What a Tangled Web We Weave

So much for my intention to update this blog twice week. Twice a month seems to be more like it.

This morning’s towpath view – a factory processing soda ash

At the end of the last post we were effectively stuck at Audlem, on the wrong side of a faulty lock at Hack Green, and facing a long slog home around the Four Counties Ring. I’m typing this on a gloomy Sunday morning in Anderton on the Trent and Mersey Canal, overlooking the River Weaver (or more properly, the Weaver Navigation). In the end, we didn’t have to do make the long trek, including Heartbreak Hill and the Harecastle tunnel. The day after I posted we heard on the towpath telegraph the lock was opened for a short window with CRT assisted passage, so we got through on a miserable wet day and returned to Nantwich. I’m still a bit cheesed off we didn’t get a direct notification, especially as we’d been in contact with the Trust and were signed up for updates. The kindness of a fellow boater saved us.

Jenny waiting for Dutton Lock under a magnificent sycamore

We’ve been travelling with Trev and Jenny as a pair of boats for over a month now, and have enjoyed many, many towpath drinks and competitive games evenings. Martyn taught Jen how to play crib! And we celebrated Martyn’s birthday (12 again) in the Leigh Arms at Acton Bridge. On the Middlewich Branch we met up with fellow Bickerstaffe owners Pat and Eileen from Our Narrowboat Quest for a brief towpath chat. We last saw them at Christmas, so that was really nice. And Dave helped us through Cholmondeston Lock again. I might even have made him late for work …

Just what was I supposed to do with these letters?

I think we were in some ways slightly disappointed to have escaped from the broken lock with no drama. With a complete inability to learn what happens if we complicate things, we hatched up another idea. We were going to spend a week on the River Weaver before leaving for home. As this had never been part of anyone’s plan, Trev had to buy an anchor in Middlewich. It’s inadvisable to boat on a river without an anchor to deploy in an emergency. Rivers are deep and have hazards canals don’t, such as weirs and currents.

Our trip down the Anderton Boat lift on a gloriously sunny Sunday

The River Weaver is 50 feet below the Trent and Mersey Canal, and to get to it by boat you have to use the Anderton Boat Lift. This is a remarkable piece of engineering built-in 1875. It is a steel structure with 2 giant buckets filled with water, or caissons (weighing 252 tonnes each!). The system works on hydraulic rams, and when one caisson goes up, the other goes down. Along with the Pontcysyllte Aqueduct, the boat lift is one of the wonders of our canal and river system and not one we expected to experience this year.

Beau Romer exiting the Anderton Boat Lift onto the River Weaver, and looking very tiny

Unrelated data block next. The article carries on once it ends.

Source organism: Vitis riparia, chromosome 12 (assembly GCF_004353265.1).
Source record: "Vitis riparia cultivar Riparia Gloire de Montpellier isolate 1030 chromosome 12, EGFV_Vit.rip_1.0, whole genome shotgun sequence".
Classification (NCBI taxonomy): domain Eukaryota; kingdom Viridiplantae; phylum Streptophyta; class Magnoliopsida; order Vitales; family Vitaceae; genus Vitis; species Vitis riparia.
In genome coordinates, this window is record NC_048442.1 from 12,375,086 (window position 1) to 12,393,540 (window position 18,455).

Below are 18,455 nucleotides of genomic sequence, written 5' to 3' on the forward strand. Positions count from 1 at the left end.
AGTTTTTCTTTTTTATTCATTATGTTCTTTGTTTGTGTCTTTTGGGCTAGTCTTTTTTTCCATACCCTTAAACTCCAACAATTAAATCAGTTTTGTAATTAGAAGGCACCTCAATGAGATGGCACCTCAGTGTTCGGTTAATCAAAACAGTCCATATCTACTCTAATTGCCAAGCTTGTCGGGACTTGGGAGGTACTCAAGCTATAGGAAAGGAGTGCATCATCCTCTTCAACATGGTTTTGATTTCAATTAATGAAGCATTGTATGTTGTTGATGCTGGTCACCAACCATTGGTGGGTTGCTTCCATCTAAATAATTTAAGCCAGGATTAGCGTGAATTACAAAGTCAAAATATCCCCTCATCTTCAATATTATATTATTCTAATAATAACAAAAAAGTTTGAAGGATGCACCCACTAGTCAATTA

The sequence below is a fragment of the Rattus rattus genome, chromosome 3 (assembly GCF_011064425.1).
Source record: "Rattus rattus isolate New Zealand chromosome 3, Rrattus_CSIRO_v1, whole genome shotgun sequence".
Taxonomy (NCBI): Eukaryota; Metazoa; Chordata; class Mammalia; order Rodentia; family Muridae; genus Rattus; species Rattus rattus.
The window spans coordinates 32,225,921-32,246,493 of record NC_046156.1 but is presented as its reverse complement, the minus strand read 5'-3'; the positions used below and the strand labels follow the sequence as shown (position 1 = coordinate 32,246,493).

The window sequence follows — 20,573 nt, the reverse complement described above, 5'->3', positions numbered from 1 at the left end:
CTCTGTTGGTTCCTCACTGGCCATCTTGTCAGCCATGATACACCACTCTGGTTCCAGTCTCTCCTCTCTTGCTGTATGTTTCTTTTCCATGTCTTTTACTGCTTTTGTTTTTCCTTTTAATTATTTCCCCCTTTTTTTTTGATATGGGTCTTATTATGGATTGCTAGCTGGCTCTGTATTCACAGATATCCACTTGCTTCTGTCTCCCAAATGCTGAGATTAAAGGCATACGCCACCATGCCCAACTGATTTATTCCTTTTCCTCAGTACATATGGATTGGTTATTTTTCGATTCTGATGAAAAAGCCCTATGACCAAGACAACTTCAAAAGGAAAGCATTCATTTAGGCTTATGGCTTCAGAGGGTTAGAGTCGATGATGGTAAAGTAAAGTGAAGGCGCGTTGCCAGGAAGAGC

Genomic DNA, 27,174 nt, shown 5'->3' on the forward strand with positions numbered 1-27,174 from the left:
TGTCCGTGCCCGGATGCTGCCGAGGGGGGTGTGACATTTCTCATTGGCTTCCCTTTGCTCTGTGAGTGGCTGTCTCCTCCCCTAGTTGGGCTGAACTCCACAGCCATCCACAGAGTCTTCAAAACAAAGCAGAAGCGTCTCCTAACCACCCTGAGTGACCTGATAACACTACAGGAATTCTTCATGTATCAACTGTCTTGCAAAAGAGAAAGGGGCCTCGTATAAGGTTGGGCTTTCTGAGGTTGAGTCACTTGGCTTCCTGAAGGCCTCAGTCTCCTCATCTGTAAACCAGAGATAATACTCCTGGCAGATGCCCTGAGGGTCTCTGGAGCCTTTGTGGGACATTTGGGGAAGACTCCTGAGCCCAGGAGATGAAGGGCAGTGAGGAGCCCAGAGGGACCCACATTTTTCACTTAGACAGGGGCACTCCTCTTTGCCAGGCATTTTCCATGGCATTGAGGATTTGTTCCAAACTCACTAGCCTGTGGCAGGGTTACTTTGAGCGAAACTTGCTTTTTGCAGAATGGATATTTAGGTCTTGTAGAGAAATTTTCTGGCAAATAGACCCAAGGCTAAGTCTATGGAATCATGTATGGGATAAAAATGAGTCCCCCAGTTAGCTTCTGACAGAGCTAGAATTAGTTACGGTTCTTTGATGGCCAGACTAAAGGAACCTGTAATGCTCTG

The River Weaver is beautiful, especially this time of the year, and remarkably quiet. We had countryside moorings mostly to ourselves and enjoyed the peace and quiet, the misty mornings and the scenery. The stretch between Saltersford Locks and the services near the M56 motorway at Sutton Swing Bridge is one of the prettiest we’ve cruised so far. And all the locks are operated by lock keepers. Just as well, because they’re enormous.

A quick meet and greet with an old friend at Hunts Lock, hello Lindsay
Feeling very insignificant in Saltersford Lock

We didn’t need the anchors, but Martyn did slip on a wet pontoon, and nearly took an impromptu dip. Thankfully all he got was a boot full of water!

The beautiful River Weaver and traiiiiin!

Now we’re heading back to our marina. A bit sad to be doing so. Autumn boating is lovely.

We found some of the ventilation shafts for Barnton Tunnel

6 Replies to “What a Tangled Web We Weave”

  1. I’m really enjoying your trips on the various canals.
    Thank you for taking me along with you, even if it is only virtually.
    Have a safe trip back to your marina. 😘

  2. Pardon the paraphrasing, but…

    “Post at evening or at morning.
    Post when expected or without warning.
    A thousand welcomes you’ll find here before you.
    And the oftener you post, the more we’ll adore you.”

    And not 100% true because we couldn’t adore you more. Keep on keeping on! I hear your voice reading the stories aloud and it’s delightful. 💚

  3. Sorry we haven’t commented sooner but we’re really enjoying your narrowboat adventures and hearing all about the people and places on the way. We visited the Anderton Boatlift (on foot) way back when it was being restored. Amazing piece of engineering and ranks alongside the Pontcysylite Aqueduct. All that’s left for you now is the Falkirk Wheel! Have a good trip back to the marina and no more mishaps. Hope to see you at Christmas.

  4. Such beautiful photos, Mandella- we are enjoying looking at the scenery and hearing about your travel. I know we haven’t commented a lot but I’ve been amazed by the technicalities of the different canals/locks, something we know nothing about. We recognised the aqueduct near Chirk, which weve walked over. What an amazing engineering feat to take a boat over at such height. We enjoyed seeing the Anderton boat lift too, and I think some nearby salt mines? Glad you’re having fun experiences and meeting new friends.

  5. Good to meet up with you both on Zoom yesterday!

    If you ever find yourself by bridge 53 on the Shroppie give us a shout!


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